AdEdge Water Technologies and the U.S. Environmental...
Illinois plant strives for net-zero water treatment
Danville, a city in Vermilion County, Ill., was founded in 1827 on 80 acres of land donated by two town fathers. It is located 120 miles south of Chicago and 90 miles west of Indianapolis. The city was named after one of the two land donors, Dan Beckwith and later became a heavily industrial city. From the 1850s to the 1940s, Danville was a major coal mining area; when the mines closed in the last half of the 20th century, they were converted into lakes for recreation.
The Plant’s History
The Danville Sanitary District (DSD) manages the city’s water and serves approximately 32,000 people. The DSD was created in 1935 under the 1917 Illinois Sanitary District Act, which provided for the creation of sanitary districts throughout the state. The plant was put into service in 1937 and at the time consisted of primary treatment with separate sludge digestion and a hydraulic capacity of 4.5 million gal per day (mgd). In 1957, secondary treatment was added with 8-mgd capacity. In 1967, activated sludge was added to the secondary treatment system. In 1974, additional secondary treatment was built, adding tertiary filtration, sludge incineration, chlorinating and the wet-weather plant. An excess-flow basin was built in 1983. The plant now is rated at 16 mgd with an overflow capacity to 24 mgd, according to Todd Lee, director of the DSD. The daily flow ranges from 5 mgd to 8 mgd.
The DSD owns and operates about 37 miles of sanitary sewer in its collection system. There also are four lift stations. The city of Danville, which is a tributary to the DSD, owns and operates about 140 miles of sanitary sewer and 40 lift stations.
The main plant at the DSD has bar screening and grit removal at the headworks. There also is conventional primary treatment, conventional activated sludge secondary treatment and tertiary treatment through multimedia filters.
Depending on the time of year, the effluent is disinfected with chlorine and then the chlorine is removed with sulfur dioxide. Dissolved oxygen (DO) is added to the final effluent at a cascade structure and then discharged to the Vermilion River. Water typically will spend one day on the plant site going through the processes.
Sludge that drops out during primary treatment, as well as waste-activated sludge from the secondary treatment, is digested by anaerobic bacteria in the anaerobic digesters. After the sludge has been digested, it is stored in lagoons and is eventually land applied on farm fields, according to Thomas Stone, P.E., district engineer of the DSD. “It is a great fertilizer,” he said.
The excess flow plant handles flows that are greater than the main plant can handle. It has conventional primary treatment and a large storage basin and can hold about 10 mgd.
The newest infrastructure at the DSD is the digester-gas-to-energy project, which was funded in part by the Illinois Department of Commerce and Economic Opportunity, which provided $200,000 for the project. The anaerobic digesters produce about 58,000 cu ft of digester gas per day. The primary component of this gas is methane. Prior to this project, the DSD’s practice was to flare this gas into the atmosphere. Currently, the DSD captures this gas, conditions it, and uses it for fuel in an engine that generates electricity for the plant and heat for the digesters so that they will generate more gas, according to Stone. “It’s sort of a circle of energy generation,” he said.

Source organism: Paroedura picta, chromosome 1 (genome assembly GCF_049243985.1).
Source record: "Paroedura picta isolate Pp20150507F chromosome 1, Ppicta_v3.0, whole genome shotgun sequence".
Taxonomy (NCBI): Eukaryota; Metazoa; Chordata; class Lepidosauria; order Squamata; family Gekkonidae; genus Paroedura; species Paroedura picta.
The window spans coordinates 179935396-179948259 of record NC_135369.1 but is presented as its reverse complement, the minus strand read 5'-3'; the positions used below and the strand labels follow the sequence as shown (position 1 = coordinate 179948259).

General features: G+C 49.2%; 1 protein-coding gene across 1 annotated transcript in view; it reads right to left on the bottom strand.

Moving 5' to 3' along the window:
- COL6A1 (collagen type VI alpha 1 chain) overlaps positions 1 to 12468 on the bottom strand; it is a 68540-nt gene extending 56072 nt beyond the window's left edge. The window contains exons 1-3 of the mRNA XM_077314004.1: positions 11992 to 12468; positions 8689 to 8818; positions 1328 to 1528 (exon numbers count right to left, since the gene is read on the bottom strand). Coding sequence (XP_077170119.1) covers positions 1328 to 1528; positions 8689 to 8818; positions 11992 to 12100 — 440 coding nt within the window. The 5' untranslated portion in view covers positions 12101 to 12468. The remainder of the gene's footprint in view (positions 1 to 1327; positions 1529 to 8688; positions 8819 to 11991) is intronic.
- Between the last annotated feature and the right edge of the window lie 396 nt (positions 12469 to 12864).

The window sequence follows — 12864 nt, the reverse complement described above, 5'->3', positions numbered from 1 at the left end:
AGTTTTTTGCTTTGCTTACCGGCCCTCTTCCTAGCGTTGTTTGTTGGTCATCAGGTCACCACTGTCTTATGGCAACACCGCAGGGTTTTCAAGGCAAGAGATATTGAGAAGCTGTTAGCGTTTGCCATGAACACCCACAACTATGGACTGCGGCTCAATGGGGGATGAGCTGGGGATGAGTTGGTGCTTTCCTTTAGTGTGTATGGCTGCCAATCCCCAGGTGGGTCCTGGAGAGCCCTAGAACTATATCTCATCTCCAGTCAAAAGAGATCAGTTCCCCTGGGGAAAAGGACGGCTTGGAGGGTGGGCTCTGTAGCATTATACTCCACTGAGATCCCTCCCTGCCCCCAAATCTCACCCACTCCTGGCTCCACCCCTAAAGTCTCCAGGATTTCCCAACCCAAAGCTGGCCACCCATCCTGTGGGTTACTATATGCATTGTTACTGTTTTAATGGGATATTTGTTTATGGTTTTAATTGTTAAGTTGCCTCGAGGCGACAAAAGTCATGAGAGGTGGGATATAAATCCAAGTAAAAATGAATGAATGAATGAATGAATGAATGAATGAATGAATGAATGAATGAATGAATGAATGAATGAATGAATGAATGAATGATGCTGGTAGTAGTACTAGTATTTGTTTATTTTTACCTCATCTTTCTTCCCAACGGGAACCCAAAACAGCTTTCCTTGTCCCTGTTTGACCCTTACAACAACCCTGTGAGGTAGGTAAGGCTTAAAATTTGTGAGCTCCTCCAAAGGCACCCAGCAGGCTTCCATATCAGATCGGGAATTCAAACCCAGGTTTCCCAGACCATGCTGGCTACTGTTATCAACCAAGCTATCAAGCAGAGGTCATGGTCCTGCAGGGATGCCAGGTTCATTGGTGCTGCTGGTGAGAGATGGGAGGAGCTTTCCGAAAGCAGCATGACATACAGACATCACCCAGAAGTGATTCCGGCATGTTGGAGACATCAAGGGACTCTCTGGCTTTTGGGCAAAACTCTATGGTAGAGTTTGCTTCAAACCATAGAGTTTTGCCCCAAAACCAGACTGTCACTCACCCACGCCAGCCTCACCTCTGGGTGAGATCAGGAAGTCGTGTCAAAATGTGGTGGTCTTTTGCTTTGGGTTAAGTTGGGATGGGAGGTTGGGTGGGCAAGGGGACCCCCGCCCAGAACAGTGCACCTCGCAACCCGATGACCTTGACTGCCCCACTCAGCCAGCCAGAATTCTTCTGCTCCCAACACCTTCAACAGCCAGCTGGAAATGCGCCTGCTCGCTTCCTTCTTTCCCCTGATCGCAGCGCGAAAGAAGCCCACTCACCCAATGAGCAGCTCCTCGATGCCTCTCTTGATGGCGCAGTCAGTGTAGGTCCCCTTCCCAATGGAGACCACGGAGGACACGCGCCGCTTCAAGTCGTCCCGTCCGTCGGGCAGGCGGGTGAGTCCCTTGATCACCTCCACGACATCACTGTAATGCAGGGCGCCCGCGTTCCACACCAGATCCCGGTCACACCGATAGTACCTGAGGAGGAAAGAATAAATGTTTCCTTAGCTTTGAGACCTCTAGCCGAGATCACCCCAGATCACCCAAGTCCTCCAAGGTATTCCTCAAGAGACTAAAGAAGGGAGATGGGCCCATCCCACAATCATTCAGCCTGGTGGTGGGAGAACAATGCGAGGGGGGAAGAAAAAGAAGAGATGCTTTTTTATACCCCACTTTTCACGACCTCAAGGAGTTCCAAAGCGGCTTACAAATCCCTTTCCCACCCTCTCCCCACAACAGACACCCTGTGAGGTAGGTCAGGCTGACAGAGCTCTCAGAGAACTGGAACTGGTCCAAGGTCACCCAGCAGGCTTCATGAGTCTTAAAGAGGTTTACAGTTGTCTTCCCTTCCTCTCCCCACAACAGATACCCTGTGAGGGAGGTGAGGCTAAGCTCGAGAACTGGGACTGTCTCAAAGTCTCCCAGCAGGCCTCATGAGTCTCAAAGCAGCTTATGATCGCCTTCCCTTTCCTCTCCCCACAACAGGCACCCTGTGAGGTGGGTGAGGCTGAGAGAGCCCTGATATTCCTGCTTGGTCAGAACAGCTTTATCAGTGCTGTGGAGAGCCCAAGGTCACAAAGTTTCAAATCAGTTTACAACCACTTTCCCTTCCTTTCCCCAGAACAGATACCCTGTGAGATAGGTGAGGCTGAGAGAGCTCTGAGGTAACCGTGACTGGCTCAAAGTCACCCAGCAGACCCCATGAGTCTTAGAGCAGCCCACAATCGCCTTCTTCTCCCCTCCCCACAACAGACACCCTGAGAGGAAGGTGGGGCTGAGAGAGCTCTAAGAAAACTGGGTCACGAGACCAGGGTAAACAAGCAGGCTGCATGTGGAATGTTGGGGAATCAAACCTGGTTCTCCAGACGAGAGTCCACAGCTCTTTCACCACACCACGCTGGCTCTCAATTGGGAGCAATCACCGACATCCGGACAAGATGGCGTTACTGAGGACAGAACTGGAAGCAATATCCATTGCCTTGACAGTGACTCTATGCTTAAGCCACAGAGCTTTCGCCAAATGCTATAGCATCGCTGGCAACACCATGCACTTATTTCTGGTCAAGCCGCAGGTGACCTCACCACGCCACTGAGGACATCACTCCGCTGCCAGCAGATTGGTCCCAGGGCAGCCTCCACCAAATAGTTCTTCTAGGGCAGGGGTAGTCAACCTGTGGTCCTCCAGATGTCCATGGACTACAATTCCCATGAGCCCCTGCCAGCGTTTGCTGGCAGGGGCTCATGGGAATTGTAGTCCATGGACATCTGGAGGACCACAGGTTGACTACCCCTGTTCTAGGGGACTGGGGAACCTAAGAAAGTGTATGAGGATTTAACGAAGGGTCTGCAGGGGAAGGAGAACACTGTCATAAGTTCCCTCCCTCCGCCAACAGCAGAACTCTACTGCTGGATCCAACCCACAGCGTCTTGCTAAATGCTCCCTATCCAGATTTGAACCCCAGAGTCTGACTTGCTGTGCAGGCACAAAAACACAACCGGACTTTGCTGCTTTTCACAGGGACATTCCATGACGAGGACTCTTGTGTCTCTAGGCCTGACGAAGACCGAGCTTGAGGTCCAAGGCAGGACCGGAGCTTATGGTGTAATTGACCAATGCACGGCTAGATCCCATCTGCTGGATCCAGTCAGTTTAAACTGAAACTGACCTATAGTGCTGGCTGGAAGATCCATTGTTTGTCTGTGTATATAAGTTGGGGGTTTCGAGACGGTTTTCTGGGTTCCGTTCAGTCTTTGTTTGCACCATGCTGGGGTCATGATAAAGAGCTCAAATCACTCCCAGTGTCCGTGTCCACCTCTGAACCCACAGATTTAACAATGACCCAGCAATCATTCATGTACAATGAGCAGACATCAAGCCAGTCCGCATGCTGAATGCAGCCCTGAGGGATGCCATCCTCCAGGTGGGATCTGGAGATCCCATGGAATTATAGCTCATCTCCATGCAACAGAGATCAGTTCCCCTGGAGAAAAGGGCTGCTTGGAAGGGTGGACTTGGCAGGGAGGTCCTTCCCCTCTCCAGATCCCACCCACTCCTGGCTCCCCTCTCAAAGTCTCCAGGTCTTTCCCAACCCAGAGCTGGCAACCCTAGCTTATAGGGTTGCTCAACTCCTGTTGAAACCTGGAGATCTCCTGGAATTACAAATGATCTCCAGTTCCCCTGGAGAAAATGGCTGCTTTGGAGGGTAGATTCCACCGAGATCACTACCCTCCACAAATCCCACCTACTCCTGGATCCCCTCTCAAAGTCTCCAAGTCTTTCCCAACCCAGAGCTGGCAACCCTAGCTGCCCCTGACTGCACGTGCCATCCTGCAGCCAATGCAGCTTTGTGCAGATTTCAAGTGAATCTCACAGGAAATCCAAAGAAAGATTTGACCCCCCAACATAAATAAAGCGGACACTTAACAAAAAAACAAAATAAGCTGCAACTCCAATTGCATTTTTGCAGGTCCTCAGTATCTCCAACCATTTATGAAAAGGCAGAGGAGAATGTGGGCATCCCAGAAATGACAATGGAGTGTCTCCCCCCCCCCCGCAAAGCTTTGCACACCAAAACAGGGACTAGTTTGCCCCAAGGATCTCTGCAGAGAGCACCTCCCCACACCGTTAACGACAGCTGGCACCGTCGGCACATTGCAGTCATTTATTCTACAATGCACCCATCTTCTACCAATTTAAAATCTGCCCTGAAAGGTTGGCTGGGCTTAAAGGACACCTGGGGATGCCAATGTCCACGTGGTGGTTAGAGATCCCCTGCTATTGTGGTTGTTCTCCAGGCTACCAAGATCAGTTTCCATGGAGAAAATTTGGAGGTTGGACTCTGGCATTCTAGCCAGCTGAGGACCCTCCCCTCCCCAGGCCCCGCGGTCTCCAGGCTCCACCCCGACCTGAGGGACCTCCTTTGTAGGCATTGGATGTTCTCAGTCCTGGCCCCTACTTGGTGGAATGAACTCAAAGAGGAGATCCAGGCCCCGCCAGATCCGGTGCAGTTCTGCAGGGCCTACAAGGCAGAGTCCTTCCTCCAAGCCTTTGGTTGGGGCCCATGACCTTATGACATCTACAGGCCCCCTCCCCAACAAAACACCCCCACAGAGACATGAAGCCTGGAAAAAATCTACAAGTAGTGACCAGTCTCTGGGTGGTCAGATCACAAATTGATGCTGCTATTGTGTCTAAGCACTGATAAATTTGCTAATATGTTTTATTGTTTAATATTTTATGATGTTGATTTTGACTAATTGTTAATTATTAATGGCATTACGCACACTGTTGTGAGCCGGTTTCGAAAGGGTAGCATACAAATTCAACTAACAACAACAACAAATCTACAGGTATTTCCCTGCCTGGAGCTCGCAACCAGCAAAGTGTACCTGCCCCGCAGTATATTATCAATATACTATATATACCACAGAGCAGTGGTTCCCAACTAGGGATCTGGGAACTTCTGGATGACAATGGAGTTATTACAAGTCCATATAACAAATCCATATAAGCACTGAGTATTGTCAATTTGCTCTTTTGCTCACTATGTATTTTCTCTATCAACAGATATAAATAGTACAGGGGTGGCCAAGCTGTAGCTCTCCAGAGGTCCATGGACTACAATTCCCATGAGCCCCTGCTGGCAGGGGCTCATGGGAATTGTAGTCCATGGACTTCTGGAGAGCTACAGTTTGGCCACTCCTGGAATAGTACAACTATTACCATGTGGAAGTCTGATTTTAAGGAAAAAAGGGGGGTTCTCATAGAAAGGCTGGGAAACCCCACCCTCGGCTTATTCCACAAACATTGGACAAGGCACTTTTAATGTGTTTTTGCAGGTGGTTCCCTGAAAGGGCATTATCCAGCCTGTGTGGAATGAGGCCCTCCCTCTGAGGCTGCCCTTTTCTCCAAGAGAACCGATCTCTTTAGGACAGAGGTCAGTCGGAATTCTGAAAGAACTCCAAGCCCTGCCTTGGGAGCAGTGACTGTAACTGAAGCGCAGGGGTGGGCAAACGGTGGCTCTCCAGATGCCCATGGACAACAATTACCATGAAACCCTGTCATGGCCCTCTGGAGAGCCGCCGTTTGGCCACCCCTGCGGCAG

Previously, the DSD used about $1,000 per day in electricity and about $100 per day in natural gas. The digester-gas-to-energy project produces about $225 per day in electricity and saves about $80 per day in natural gas, which results in utility savings of more than $100,000 per year.
The next project, which recently was bid out, is the Aeration Energy Conservation Project. The Illinois Clean Energy Community Foundation is slated to provide $187,902 for this project. The Illinois Department of Commerce and Economic Opportunity also will provide significant funding, although the final amount has not yet been determined. This project includes new strip diffusers to replace ceramic stones in the aeration tanks and a new high-efficiency blower to provide the air for the aeration system. The new diffusers will produce a finer bubble, providing a more efficient oxygen transfer, and will have a lower head pressure, requiring less energy to pass an equivalent amount of air. The new blower will be more efficient because of frictionless bearings and its ability to ramp up and down with the oxygen demand.
Typically for wastewater treatment plants—and also true of the DSD—the aeration system for the secondary treatment consumes about half the total electrical energy used at the plant. The Aeration Energy Conservation Project is expected to cut the total cost of aeration in the secondary system in half. “After this project, we should be about halfway to being a net-zero treatment plant,” Stone said.
Another smaller project demonstrates the commitment that DSD personnel have made to energy conservation: The latest NPDES permit placed a minimum DO requirement on the district’s final effluent. “Several ideas were looked at; the one factor they had in common was that relatively high amounts of energy would be expended,” Stone said. “The maintenance and operations staff put their heads together and came up with the cascade structure. It was designed and built in house and when it was installed, the final effluent DO went up three points, enough to clear the permit requirement. It was truly a team effort.”
Other projects on the horizon include incorporating high-strength waste to generate more gas and bring on another digester-gas-to-energy assembly; conservation projects, especially involving pumps; and a solar energy project.